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Is the Gulf Stream shutting down?

Shockwaves have been sent through the climate science community today as a new article published in the December 1 issue of the journal Nature is reporting that the transport of water across the Atlantic Ocean towards Europe has decreased by 30 percent. This shutdown of the ocean's circulation is thought to be caused by a build-up of fresh ocean water at high latitudes caused by rapidly melting ice packs. Increased input of fresh water from the melting of ice and increased precipitation at the poles are thought to be strongly linked to global warming. The implications of these findings are huge and could effect the climate across the globe. A shutdown of the North Atlantic's circulation is thought to be the cause of the last ice age 12,000 years ago during a period known as the Younger Dryas.

The Gulf Stream provides incredible amounts of energy to warm Europe. Remembering that the 'warm' Mediterranean climate is located at the same latitude as New England will give you an idea of how substantial this warming is.

A slowdown in the warm water transport should theoretically lead to cooling of Europe. Such a cooling has yet to be observed, however, the dramatic warming trend observed during the 1990s has stopped. This has led researchers to believe that the cooling trend forced by the slowdown of the ocean currents may simply be cancelling the effects of greenhouse warming, while the rest of the world continues to warm. A decrease in warm water transport across the Atlantic would also leave considerably more warm water in the western Atlantic to fuel increased hurricane activity. Instead of warm water traveling across the Atlantic, the Gulf Stream was found to be recirculating warm water back into its own current off the US coast.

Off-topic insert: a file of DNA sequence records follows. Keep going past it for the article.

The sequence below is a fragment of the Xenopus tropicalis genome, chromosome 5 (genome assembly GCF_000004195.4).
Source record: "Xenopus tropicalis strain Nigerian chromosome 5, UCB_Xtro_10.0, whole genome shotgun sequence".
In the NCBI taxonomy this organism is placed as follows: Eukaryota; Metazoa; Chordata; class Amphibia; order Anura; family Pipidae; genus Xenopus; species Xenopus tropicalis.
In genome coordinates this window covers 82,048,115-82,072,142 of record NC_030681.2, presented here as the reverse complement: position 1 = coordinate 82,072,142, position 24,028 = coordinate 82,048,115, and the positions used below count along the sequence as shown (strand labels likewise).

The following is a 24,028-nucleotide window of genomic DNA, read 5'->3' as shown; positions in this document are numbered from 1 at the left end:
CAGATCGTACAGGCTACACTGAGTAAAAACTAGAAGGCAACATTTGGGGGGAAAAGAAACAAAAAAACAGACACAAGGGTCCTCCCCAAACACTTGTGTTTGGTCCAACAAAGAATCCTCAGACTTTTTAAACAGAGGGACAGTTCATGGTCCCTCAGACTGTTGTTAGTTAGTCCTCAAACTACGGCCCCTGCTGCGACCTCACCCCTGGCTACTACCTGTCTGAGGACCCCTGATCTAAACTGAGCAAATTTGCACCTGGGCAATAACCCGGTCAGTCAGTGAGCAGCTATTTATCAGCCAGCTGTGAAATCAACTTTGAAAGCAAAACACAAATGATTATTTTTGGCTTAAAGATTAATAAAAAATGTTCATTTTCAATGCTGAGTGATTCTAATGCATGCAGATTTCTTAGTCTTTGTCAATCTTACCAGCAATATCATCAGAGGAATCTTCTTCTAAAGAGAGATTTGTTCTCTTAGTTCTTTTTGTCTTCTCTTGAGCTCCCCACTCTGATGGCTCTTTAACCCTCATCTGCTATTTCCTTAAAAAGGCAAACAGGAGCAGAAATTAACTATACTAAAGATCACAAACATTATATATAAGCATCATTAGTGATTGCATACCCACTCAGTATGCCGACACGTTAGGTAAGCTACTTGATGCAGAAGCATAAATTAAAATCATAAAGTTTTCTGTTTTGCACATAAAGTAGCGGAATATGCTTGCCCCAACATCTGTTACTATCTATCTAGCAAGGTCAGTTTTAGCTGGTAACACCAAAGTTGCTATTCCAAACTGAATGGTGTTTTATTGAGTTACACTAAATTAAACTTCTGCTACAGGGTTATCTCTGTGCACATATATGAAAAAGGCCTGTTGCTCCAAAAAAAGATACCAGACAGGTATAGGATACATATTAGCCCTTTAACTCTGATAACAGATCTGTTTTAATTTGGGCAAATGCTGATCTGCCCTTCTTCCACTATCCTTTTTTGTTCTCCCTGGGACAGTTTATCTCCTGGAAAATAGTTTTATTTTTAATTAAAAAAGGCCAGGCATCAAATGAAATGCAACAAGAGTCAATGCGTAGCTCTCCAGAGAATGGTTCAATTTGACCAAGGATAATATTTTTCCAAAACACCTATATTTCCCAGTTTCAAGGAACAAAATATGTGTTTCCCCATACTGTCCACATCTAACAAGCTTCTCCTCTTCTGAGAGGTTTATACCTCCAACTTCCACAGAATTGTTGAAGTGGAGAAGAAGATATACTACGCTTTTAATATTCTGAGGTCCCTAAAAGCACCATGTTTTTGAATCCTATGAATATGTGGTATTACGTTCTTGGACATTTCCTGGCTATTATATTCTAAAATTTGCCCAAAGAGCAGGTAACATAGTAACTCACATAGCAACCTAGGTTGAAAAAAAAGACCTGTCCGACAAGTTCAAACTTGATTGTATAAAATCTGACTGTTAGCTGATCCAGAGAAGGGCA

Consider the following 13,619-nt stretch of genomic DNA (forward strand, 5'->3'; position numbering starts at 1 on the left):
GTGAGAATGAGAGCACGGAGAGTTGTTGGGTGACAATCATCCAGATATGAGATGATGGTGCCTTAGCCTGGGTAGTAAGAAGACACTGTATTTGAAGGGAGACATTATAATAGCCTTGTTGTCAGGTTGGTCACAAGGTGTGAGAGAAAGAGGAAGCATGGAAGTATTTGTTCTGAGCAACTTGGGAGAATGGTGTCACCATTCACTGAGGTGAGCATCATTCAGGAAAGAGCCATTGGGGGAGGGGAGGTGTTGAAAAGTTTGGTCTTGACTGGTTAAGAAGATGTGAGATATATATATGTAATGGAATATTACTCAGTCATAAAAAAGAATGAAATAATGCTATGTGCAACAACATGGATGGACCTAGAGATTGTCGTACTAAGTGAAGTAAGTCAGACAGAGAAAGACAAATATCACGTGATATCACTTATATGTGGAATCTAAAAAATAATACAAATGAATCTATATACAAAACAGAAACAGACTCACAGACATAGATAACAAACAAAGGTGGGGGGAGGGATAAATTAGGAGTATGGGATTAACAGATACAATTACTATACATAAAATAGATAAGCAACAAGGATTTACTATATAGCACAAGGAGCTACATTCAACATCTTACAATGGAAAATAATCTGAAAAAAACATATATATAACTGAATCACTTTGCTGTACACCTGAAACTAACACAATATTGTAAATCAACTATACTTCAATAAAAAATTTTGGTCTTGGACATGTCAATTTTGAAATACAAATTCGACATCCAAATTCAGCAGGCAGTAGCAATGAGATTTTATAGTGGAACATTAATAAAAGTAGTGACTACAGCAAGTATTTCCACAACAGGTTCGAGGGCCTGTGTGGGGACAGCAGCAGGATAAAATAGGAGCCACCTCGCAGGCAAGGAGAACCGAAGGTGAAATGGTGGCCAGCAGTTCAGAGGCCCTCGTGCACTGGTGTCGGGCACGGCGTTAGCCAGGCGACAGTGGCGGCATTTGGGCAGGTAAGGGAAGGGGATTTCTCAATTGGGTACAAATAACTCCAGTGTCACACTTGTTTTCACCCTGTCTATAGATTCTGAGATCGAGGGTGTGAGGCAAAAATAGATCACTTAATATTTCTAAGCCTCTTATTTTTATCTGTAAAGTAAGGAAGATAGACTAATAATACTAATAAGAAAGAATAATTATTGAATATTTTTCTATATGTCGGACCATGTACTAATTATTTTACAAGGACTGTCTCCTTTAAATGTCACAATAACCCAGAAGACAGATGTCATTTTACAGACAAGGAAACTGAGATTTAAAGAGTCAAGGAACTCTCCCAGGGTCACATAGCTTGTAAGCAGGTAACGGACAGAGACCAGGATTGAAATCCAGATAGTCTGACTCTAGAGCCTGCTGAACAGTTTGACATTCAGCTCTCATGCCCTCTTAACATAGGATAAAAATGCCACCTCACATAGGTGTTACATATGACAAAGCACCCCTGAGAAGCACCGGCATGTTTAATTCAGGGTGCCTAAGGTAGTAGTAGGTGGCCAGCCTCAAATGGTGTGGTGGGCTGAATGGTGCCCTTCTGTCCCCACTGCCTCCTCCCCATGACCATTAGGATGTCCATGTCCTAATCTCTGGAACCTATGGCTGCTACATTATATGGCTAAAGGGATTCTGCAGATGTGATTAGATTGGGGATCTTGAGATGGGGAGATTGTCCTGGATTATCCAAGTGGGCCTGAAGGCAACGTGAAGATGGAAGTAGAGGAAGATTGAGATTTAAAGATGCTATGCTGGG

It is still not clear whether or not this is a long term trend or just an anomaly that will disappear. Some climate models have predicted that such a circulation shutdown would take place at the end of this century, but none forecasted a change like this so early. North Atlantic Deep Water (NADW) production north of Europe seems to have slowed significantly. NADW is a significant player in the world wide ocean circulation system and it can be found clear across the globe. The elimination of NADW would likely completely alter the global circulation patterns. In the past the elimination of NADW has been directly linked to ice ages.

Hollywood has taken this long postulated change and used it for the basis of the movie The Day After Tomorrow. However, climate changes are almost always gradual and no catastrophic consequences like those in the movie are forecast. In fact, the movie went as far as to incorrectly diagram the direction of oceanic flow. With that said, nobody knows the true consequences of these findings. One thing that can be certain is that substantial attention will now be diverted to these sensational findings and their dramatic implications for the world in which we live.

For more information:

Nature's write-up on the article

the full journal article from Nature

NewScientist.com

Associated Press article
0:Diagram of the North Atlantic circulation


Posted by Bryan Woods | Permalink